Lately, it seems like a lot of people over 50 years old are getting divorced. Partly, it may be because there are a lot of Baby Boomers who are in relationships. People are living longer and are in relationships longer.
But they're not always happy, so they have some of the following experiences.
- Some relationships seem to "wear out" as couples pass 50 years of age.
- Some couples are in second or third marriages. Statistically, those marriages are very likely to end in divorce.
- Many of them are suddenly facing a divorce they hadn't planned on. Their spouse may have decided to leave the relationship, but didn't warn them. That can be a huge crisis.
- The flip side is that many Boomers have finally decided to pull the plug. They will go forward on the divorce they kept thinking about, but which they just couldn't face. They know they have a lot longer to live, and they just don't want to continue in a bad living arrangement.
- Some people also have health or financial problems that make life much more difficult.
All of these people face somewhat similar circumstances. If you find yourself in such a situation, here are some suggestions to help you get through the process.
What to Expect --
1. Shock. The first reaction may be shock, if the other spouse somehow isn't expecting it. Once that decision is made, both parties need a little time to let it sink in and to make adjustments in every phase of their lives.
2. Relief. The reaction could be relief if the spouses have been discussing the decision openly until one or both commit to ending the marriage. It's a difficult decision for so many reasons. Sometimes both parties feel the relief.
3. Fear. A common second emotion is fear about the future. Past plans come undone. Finances get stretched thin and new arrangements need to be made. The need to work may put off retirement and will affect spending. So many things that are taken for granted suddenly have to be changed. There's a lot to be concerned about.
4. Changing relationships. Relationships with grown and nearly-grown children may change and will probably be a little awkward for a while. You or your spouse may lose friends, churches, and other activities. Each of you will probably have holes in your lives for quite a while.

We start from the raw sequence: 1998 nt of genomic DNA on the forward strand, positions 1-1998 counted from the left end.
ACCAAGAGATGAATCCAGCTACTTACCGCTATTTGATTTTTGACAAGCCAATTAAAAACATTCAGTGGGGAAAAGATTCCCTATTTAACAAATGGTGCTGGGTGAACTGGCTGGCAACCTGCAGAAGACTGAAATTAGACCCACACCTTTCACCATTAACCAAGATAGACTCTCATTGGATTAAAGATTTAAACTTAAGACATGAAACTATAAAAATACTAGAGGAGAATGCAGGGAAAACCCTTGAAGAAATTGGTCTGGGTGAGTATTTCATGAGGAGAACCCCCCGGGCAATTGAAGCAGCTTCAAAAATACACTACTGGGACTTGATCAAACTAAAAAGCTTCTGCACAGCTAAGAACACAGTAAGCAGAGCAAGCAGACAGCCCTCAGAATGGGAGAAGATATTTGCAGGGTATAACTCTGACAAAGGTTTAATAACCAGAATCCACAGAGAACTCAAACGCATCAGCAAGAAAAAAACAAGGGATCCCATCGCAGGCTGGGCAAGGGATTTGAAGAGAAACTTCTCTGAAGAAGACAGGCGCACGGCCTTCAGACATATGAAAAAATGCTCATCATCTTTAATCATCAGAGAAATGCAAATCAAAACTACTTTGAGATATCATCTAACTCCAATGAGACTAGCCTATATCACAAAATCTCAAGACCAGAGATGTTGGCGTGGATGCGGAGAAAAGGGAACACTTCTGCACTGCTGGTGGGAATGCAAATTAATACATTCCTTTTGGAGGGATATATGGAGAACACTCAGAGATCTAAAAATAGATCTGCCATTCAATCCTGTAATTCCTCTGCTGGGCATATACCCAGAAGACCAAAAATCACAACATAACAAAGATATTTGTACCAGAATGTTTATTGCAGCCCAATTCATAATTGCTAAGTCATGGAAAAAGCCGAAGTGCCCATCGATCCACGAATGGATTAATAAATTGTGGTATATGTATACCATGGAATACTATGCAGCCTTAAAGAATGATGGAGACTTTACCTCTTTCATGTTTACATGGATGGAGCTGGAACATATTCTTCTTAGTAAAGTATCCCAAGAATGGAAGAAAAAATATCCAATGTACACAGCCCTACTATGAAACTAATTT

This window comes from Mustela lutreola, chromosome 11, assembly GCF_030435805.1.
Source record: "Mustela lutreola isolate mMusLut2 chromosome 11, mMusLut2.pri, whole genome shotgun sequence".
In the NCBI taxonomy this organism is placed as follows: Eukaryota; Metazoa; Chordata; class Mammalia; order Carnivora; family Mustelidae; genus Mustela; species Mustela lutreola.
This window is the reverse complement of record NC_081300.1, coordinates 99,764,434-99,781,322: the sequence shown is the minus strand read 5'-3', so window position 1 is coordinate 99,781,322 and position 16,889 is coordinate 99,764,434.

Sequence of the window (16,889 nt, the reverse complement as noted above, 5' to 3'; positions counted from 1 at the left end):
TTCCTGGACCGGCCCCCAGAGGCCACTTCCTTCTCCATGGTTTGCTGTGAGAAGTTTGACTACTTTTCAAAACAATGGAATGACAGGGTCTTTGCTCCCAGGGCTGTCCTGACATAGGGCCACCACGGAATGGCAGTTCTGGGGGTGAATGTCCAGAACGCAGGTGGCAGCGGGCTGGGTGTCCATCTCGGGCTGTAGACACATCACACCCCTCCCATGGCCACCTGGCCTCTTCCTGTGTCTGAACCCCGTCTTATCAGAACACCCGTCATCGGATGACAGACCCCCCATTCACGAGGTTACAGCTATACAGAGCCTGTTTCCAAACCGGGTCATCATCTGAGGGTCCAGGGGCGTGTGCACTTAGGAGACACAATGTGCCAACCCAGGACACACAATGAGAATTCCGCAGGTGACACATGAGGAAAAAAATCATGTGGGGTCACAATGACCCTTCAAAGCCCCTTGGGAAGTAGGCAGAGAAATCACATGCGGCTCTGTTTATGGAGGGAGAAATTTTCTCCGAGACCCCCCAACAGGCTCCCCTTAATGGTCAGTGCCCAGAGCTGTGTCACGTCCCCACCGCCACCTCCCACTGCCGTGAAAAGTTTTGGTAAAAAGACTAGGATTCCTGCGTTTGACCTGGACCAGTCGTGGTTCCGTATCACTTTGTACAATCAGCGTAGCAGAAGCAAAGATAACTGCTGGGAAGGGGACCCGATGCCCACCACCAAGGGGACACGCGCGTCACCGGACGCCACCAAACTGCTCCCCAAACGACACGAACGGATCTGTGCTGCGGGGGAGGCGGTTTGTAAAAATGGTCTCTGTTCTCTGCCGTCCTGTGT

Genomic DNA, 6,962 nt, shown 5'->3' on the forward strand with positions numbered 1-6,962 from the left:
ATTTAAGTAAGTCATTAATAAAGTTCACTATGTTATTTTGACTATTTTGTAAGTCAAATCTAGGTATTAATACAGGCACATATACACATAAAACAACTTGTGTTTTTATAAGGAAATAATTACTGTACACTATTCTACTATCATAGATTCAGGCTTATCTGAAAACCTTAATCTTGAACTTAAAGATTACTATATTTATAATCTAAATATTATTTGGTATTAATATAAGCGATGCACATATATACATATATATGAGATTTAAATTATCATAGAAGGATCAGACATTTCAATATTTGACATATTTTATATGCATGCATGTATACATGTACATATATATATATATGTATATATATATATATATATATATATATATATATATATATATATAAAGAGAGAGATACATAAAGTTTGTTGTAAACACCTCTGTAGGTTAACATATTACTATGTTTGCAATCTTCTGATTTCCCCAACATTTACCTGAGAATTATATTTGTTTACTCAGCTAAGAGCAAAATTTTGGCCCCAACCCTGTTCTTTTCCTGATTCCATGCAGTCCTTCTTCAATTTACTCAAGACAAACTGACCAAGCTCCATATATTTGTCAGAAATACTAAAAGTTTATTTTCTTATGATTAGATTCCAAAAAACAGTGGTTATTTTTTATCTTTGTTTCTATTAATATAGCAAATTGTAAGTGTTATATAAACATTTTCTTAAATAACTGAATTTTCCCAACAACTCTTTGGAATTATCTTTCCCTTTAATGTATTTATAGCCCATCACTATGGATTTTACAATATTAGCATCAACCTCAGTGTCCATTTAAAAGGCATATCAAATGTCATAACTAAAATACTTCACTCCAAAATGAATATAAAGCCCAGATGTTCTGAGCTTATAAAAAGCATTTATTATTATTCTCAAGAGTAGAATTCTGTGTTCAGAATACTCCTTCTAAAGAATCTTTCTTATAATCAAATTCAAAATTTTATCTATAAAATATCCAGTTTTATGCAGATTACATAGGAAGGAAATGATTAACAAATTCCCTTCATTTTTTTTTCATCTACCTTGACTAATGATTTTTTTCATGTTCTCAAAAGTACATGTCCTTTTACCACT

5. Recognizing opportunities. With changes comes some new freedom to change course and try something new. Most people at 50 will still have 30-40 more years to live. You can move to a different job or another neighborhood or a new town . You might downsize and streamline your life. New hobbies and activities are possibilities. You can also make new friends.
6. Start with small changes. With so many new and different directions you can take, don't go crazy and completely start over. Generally, you will be more comfortable with adding small changes at first and then making bigger changes as you get used to new arrangements. Everyone needs some stability which can come from carryover aspects of your life.
Important — Don't rush out and get remarried. Take your time and get to know the person. There's plenty of time!
7. Expand your horizons. Use this opportunity to try completely new things that maybe you couldn't do while you were married. You don't have to re-create your old married life. Try some new interests and make some new friends. Take some classes. Reconsider your assumptions about how you want to live your life. This could be the beginning of an interesting new life. If you don't want to do a lot of new things, you still can have a fresh start to some old activities.
One other thought: If you are facing divorce after 50, you should look into using the Collaborative Law process for a civilized, less-destructive divorce. Be sure you talk to a trained Collaborative attorney who actually handles Collaborative cases. Collaborative Law won't work in every case, but it will in a great number of them.